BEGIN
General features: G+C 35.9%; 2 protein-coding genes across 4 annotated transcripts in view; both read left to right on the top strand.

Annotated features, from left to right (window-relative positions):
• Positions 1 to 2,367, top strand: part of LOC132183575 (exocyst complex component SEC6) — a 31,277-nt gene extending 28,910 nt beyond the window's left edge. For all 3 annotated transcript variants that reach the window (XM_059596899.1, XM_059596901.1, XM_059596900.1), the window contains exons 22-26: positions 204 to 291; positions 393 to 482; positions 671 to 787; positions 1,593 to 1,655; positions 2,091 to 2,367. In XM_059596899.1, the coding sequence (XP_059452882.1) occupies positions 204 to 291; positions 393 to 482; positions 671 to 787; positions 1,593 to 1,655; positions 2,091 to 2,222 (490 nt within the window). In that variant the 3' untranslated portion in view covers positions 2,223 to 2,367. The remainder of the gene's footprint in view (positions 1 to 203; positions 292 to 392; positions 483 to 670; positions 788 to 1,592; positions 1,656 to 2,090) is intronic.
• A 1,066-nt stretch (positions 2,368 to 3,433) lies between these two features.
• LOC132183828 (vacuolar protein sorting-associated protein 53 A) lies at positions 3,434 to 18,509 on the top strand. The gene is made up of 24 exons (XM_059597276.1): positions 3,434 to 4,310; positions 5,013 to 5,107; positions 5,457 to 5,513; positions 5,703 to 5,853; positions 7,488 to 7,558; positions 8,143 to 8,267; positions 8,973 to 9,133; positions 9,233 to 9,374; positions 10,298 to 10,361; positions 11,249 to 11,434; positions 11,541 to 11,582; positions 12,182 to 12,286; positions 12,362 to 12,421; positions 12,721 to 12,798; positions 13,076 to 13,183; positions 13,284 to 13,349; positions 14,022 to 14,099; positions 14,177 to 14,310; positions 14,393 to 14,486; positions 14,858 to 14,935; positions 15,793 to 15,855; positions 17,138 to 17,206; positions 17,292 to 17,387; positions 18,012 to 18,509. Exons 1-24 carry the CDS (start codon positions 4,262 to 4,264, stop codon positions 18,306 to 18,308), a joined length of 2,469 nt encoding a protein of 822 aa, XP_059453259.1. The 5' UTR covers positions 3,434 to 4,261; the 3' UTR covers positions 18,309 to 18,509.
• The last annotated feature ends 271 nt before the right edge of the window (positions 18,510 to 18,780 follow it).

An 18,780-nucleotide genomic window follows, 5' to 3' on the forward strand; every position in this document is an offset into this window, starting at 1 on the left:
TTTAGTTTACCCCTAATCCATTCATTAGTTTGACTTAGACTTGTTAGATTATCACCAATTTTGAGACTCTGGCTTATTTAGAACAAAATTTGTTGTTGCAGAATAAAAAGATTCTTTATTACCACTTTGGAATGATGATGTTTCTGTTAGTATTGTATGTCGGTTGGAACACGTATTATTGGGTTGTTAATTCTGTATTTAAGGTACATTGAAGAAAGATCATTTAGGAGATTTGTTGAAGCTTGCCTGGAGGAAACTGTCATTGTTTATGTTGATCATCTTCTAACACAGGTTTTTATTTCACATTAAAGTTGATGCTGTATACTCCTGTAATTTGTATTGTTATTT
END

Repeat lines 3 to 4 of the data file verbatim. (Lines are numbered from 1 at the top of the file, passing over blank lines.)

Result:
• Positions 1 to 2,367, top strand: part of LOC132183575 (exocyst complex component SEC6) — a 31,277-nt gene extending 28,910 nt beyond the window's left edge. For all 3 annotated transcript variants that reach the window (XM_059596899.1, XM_059596901.1, XM_059596900.1), the window contains exons 22-26: positions 204 to 291; positions 393 to 482; positions 671 to 787; positions 1,593 to 1,655; positions 2,091 to 2,367. In XM_059596899.1, the coding sequence (XP_059452882.1) occupies positions 204 to 291; positions 393 to 482; positions 671 to 787; positions 1,593 to 1,655; positions 2,091 to 2,222 (490 nt within the window). In that variant the 3' untranslated portion in view covers positions 2,223 to 2,367. The remainder of the gene's footprint in view (positions 1 to 203; positions 292 to 392; positions 483 to 670; positions 788 to 1,592; positions 1,656 to 2,090) is intronic.
• A 1,066-nt stretch (positions 2,368 to 3,433) lies between these two features.